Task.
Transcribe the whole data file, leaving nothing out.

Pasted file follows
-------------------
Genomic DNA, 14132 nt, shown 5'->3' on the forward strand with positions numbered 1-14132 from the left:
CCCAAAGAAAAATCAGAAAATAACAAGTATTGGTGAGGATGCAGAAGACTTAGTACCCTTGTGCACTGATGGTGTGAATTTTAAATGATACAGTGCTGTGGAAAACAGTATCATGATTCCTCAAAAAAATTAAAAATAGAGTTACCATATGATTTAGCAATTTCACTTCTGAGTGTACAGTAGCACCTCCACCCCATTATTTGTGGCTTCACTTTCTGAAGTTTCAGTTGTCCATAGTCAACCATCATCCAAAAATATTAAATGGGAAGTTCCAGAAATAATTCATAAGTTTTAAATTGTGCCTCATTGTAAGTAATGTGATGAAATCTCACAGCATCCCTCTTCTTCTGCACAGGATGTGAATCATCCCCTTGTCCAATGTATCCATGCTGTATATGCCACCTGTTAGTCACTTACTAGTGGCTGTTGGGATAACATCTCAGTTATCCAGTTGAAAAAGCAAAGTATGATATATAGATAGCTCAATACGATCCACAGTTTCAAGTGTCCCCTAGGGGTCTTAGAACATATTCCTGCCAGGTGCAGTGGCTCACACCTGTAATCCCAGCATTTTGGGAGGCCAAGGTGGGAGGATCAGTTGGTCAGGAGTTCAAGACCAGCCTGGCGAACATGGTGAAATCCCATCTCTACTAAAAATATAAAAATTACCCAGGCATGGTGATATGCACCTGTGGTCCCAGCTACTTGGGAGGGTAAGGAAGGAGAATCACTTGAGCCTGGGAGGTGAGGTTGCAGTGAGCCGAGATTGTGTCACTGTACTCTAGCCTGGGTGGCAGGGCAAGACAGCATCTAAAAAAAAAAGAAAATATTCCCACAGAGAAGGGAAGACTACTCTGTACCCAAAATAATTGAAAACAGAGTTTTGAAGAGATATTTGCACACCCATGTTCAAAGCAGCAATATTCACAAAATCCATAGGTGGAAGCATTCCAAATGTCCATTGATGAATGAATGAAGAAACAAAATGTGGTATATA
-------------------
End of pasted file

Genomic DNA, 14132 nt, shown 5'->3' on the forward strand with positions numbered 1-14132 from the left:
CCCAAAGAAAAATCAGAAAATAACAAGTATTGGTGAGGATGCAGAAGACTTAGTACCCTTGTGCACTGATGGTGTGAATTTTAAATGATACAGTGCTGTGGAAAACAGTATCATGATTCCTCAAAAAAATTAAAAATAGAGTTACCATATGATTTAGCAATTTCACTTCTGAGTGTACAGTAGCACCTCCACCCCATTATTTGTGGCTTCACTTTCTGAAGTTTCAGTTGTCCATAGTCAACCATCATCCAAAAATATTAAATGGGAAGTTCCAGAAATAATTCATAAGTTTTAAATTGTGCCTCATTGTAAGTAATGTGATGAAATCTCACAGCATCCCTCTTCTTCTGCACAGGATGTGAATCATCCCCTTGTCCAATGTATCCATGCTGTATATGCCACCTGTTAGTCACTTACTAGTGGCTGTTGGGATAACATCTCAGTTATCCAGTTGAAAAAGCAAAGTATGATATATAGATAGCTCAATACGATCCACAGTTTCAAGTGTCCCCTAGGGGTCTTAGAACATATTCCTGCCAGGTGCAGTGGCTCACACCTGTAATCCCAGCATTTTGGGAGGCCAAGGTGGGAGGATCAGTTGGTCAGGAGTTCAAGACCAGCCTGGCGAACATGGTGAAATCCCATCTCTACTAAAAATATAAAAATTACCCAGGCATGGTGATATGCACCTGTGGTCCCAGCTACTTGGGAGGGTAAGGAAGGAGAATCACTTGAGCCTGGGAGGTGAGGTTGCAGTGAGCCGAGATTGTGTCACTGTACTCTAGCCTGGGTGGCAGGGCAAGACAGCATCTAAAAAAAAAAGAAAATATTCCCACAGAGAAGGGAAGACTACTCTGTACCCAAAATAATTGAAAACAGAGTTTTGAAGAGATATTTGCACACCCATGTTCAAAGCAGCAATATTCACAAAATCCATAGGTGGAAGCATTCCAAATGTCCATTGATGAATGAATGAAGAAACAAAATGTGGTATATA